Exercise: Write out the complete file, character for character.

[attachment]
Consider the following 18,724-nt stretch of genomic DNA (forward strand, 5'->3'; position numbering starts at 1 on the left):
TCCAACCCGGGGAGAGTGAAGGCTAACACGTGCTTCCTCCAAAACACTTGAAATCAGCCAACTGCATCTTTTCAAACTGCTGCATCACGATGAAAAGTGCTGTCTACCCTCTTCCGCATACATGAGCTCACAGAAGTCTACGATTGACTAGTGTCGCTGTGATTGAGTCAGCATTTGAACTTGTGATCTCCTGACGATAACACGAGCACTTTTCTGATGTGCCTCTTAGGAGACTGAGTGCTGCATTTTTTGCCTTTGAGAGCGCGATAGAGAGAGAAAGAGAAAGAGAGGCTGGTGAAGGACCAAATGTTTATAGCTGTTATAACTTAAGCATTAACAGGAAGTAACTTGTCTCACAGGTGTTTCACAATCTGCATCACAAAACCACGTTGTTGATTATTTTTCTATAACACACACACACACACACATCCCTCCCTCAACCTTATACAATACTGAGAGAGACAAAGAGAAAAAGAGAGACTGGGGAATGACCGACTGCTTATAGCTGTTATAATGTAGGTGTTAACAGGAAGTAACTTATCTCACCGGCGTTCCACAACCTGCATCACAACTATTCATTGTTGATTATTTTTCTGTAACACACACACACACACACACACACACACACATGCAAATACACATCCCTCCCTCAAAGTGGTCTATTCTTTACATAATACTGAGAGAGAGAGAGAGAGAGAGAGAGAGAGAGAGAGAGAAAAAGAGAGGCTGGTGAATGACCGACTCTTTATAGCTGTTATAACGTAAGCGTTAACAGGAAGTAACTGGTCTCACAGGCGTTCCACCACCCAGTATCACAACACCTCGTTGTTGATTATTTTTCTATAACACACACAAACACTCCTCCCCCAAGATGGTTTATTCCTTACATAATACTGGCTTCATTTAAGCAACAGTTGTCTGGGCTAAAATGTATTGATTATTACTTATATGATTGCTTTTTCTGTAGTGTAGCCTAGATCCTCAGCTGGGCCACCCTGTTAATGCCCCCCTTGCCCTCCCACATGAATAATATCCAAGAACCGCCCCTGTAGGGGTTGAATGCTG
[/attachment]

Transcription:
Consider the following 18,724-nt stretch of genomic DNA (forward strand, 5'->3'; position numbering starts at 1 on the left):
TCCAACCCGGGGAGAGTGAAGGCTAACACGTGCTTCCTCCAAAACACTTGAAATCAGCCAACTGCATCTTTTCAAACTGCTGCATCACGATGAAAAGTGCTGTCTACCCTCTTCCGCATACATGAGCTCACAGAAGTCTACGATTGACTAGTGTCGCTGTGATTGAGTCAGCATTTGAACTTGTGATCTCCTGACGATAACACGAGCACTTTTCTGATGTGCCTCTTAGGAGACTGAGTGCTGCATTTTTTGCCTTTGAGAGCGCGATAGAGAGAGAAAGAGAAAGAGAGGCTGGTGAAGGACCAAATGTTTATAGCTGTTATAACTTAAGCATTAACAGGAAGTAACTTGTCTCACAGGTGTTTCACAATCTGCATCACAAAACCACGTTGTTGATTATTTTTCTATAACACACACACACACACACATCCCTCCCTCAACCTTATACAATACTGAGAGAGACAAAGAGAAAAAGAGAGACTGGGGAATGACCGACTGCTTATAGCTGTTATAATGTAGGTGTTAACAGGAAGTAACTTATCTCACCGGCGTTCCACAACCTGCATCACAACTATTCATTGTTGATTATTTTTCTGTAACACACACACACACACACACACACACACACATGCAAATACACATCCCTCCCTCAAAGTGGTCTATTCTTTACATAATACTGAGAGAGAGAGAGAGAGAGAGAGAGAGAGAGAGAGAGAAAAAGAGAGGCTGGTGAATGACCGACTCTTTATAGCTGTTATAACGTAAGCGTTAACAGGAAGTAACTGGTCTCACAGGCGTTCCACCACCCAGTATCACAACACCTCGTTGTTGATTATTTTTCTATAACACACACAAACACTCCTCCCCCAAGATGGTTTATTCCTTACATAATACTGGCTTCATTTAAGCAACAGTTGTCTGGGCTAAAATGTATTGATTATTACTTATATGATTGCTTTTTCTGTAGTGTAGCCTAGATCCTCAGCTGGGCCACCCTGTTAATGCCCCCCTTGCCCTCCCACATGAATAATATCCAAGAACCGCCCCTGTAGGGGTTGAATGCTG